It was great to spend another day in Arnhem with the Diedrik and Bo – my Warmshowers hosts. It was pretty chilled out and I only walked around the town and along the Rhine, just to excercise my legs so I retained the ability to walk. The day concluded with a pleasant evening looking through their photos of their pretty stunning nine month trip around New Zealand, which made me slightly envious that I wouldn’t be visiting there.
The next day we had to say farewells. They were great company and when you travel for a week all day by yourself you soon appreciate having company. I’d like to thank them once again for making my stay very comfortable and making me feel like it was a second home in Holland.
After they left, I packed the contents of my life into the rickshaw and moved on towards Germany.
To be honest, there is little to talk about; the scenery was fair, but is nothing worthwhile to talk about. There was still a strong easterly headwind that made life difficult when road become fully exposed. I decided to keep to the shorter more direct route that would take me through villages and was fortunatly lined with tress half of the way. It was splendid so seem fields filled with flowers and even some wind mills.
Reaching Germany was another milestone turned. Despite the relatively small size of Holland, another country is a powerful feeling of accomplishment. The past three weeks have been tough going and I’d never before appreciate how making small steps in the grande scheme of things had become important.
Already, people seemed more interested and I got a few smiles and even a couple of ‘Hallos’ and some German that I couldn’t exactly make out – but it spurred me on with an increasing enthusiasm.
The wind was still evident and having stopped it became noticeably chilly, even with the sun out. I reached Emmerich, where there is a bridge crossing over the rhine – there are ferrys but with the season ended; very few still continue to regularly run. I decided to cross onto the west side of the Rhine to later avoid the very Industrial Duisburg near Dusseldorf – after venturing through three years ago.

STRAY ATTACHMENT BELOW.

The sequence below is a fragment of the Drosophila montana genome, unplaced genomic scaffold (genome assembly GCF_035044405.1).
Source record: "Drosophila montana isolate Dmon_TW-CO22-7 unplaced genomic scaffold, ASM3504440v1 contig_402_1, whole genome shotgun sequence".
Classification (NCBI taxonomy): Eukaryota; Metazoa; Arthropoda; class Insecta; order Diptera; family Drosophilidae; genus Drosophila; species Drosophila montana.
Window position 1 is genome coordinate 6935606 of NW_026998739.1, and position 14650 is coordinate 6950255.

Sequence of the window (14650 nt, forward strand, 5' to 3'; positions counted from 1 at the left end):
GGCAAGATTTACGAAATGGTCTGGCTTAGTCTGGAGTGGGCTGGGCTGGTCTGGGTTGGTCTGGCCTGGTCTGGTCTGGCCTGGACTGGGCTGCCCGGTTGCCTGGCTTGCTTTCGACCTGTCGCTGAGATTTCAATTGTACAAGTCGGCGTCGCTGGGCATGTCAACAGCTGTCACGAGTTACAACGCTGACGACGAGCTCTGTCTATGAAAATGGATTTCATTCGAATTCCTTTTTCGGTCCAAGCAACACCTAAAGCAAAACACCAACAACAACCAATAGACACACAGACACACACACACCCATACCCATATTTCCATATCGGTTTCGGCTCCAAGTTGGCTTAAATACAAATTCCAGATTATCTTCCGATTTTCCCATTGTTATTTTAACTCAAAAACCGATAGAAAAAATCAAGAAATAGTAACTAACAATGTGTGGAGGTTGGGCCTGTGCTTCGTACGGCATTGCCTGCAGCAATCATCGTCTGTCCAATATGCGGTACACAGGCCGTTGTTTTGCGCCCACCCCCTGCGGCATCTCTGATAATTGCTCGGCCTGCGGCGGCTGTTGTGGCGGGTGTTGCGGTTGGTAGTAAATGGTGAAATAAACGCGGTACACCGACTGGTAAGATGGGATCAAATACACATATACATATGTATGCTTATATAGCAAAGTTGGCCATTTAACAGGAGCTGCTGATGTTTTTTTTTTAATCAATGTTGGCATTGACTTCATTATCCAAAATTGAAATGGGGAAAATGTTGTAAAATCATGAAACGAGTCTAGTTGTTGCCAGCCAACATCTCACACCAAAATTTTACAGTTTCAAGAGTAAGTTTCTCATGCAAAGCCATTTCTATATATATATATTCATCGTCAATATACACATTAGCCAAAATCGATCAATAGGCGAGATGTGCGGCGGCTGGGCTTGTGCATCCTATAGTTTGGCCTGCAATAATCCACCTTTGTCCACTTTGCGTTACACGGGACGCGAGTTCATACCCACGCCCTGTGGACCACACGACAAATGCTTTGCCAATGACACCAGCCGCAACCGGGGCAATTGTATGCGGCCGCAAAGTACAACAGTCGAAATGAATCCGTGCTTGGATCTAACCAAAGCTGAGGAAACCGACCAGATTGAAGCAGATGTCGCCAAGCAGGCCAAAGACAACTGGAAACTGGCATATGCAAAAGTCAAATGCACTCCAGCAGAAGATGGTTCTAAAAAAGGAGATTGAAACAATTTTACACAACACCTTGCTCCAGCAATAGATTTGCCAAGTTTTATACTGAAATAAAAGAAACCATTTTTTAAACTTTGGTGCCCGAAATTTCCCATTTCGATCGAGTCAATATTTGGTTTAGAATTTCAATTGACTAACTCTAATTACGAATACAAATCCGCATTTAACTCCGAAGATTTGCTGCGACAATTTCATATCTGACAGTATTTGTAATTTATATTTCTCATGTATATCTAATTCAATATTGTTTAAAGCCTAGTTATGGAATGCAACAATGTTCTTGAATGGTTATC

I continued on – my speedometer, kept resetting itself, so I was unsure what mileage I currently stood out. Since there was little much to do, I decided to continue pedalling on.
Much of the evening, was travelling through endless fields of maize. Accordingly by this time, my legs were beginning to feel weak, and my head felt numb with tiredness. Each pedal stroke felt attenuated and pronounced as I struggled with the remainder of my travel today – the spires of the Cathedral in the distance becoming prominent the closer I got. The small section of route followed the pilgrims route – “via Romana” indicated by the signs with a shell, which usually finds its end at Santiago de Compostella.
I reached a small historic town called Xanten. Here they have a gothic catherdal and a few old buildings that give it a characterstic charm. The town is 2000 years old and is the former important Roman settlement that served the Rhine region with a few reminants of its past set as a reminder.
Having arrived late, nothing much was open. I had a quick glance inside the Catherdral, but otherwise it has been an evening gorging on food trying to get a decent recovery in for tomorrow. The meal consisted of tomato soup, with bacon and smoked sausage. It began plesant but became a chore to finish as it got cold – no grease was spared.
I was disappointed to find no cafe or restaurant had WIFI. Nevertheless, it was plesant to get asked a few times what I was doing and certainly got some looks from the Cafe with the Al Fresco dining. I was asked later for a Stadtrunfahrt – or a Tour around town by two guys. I was midway through dinner and was shattered so I decided to not bother, and they didn’t seem as if they were going to be inquisative.
In short, a fairly average day of pedalling the rickshaw. I can definitely say tonights sleep will be well earnt.